I cannot add to his biography, so to pile words on top of him that have already been piled would be to obscure the life he lived and the death he died in ways that would prove to any student of his life (or death) that I did not know Saramago except through his writings, knowledge that has only spanned the last four years anyway, and I don’t know Portuguese which it would be vital to know if a credible biographical sketch were to be written, but what I do know is this and it is why I was fruitlessly looking for his newest book yesterday at Books-a-Million before I came home and discovered on Yahoo News that he had died: he set words loose for me.

And for thousands of others, maybe millions.

I know a run-on sentence when I see one and Saramago, the purists would say and have said, used them a lot, along with more than usual commas and less than normal periods. When I first read The Gospel According to Jesus Christ– as banned in his homeland Portugal and as awarded a Nobel in Sweden- it was as if God godself had smashed the grammatical link which had kept me chained to my eighth grade English teacher Mrs. Bair and untangled me from the sentence diagrams in which I had been by her, wrapped.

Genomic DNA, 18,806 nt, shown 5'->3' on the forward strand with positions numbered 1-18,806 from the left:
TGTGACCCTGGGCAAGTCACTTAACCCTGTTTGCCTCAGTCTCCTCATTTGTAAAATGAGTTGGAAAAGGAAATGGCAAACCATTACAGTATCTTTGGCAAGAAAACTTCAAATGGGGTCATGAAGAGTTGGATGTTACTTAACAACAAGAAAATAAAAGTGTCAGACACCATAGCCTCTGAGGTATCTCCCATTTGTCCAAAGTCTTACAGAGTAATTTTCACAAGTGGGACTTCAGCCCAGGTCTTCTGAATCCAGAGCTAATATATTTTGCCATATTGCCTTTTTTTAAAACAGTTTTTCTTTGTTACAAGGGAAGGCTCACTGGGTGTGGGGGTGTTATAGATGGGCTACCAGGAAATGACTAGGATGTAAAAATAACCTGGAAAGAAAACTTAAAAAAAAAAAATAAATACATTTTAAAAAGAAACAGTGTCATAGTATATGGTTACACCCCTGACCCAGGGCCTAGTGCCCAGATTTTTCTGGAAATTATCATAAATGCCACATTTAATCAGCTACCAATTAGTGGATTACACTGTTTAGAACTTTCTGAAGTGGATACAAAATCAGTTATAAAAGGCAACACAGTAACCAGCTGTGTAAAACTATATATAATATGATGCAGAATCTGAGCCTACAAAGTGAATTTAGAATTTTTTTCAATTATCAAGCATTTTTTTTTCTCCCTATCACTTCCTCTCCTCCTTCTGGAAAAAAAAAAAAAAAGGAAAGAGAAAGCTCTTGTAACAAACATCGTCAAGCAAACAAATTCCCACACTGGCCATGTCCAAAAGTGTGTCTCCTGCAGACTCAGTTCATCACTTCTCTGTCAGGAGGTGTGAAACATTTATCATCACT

I would have liked to have met him and felt the frailness of his hand in mine and to have been made stronger and more courageous by the very fingertips which had tapped out the words, two decades ago, “A rope was also tied around his feet to prevent him from running away, and Jesus said to himself, Too late, I have already fled.”

He made words be adequate- as perfect as they could be for a moment, or for decades, never forever. He tortured them as they tortured him and his readers were that contest’s winners. He understood that to use a word meant not being able to use a hundred others; that words both explained and hid, enhanced and destroyed our human realities, our remembered dreams, and our unleashed imaginings.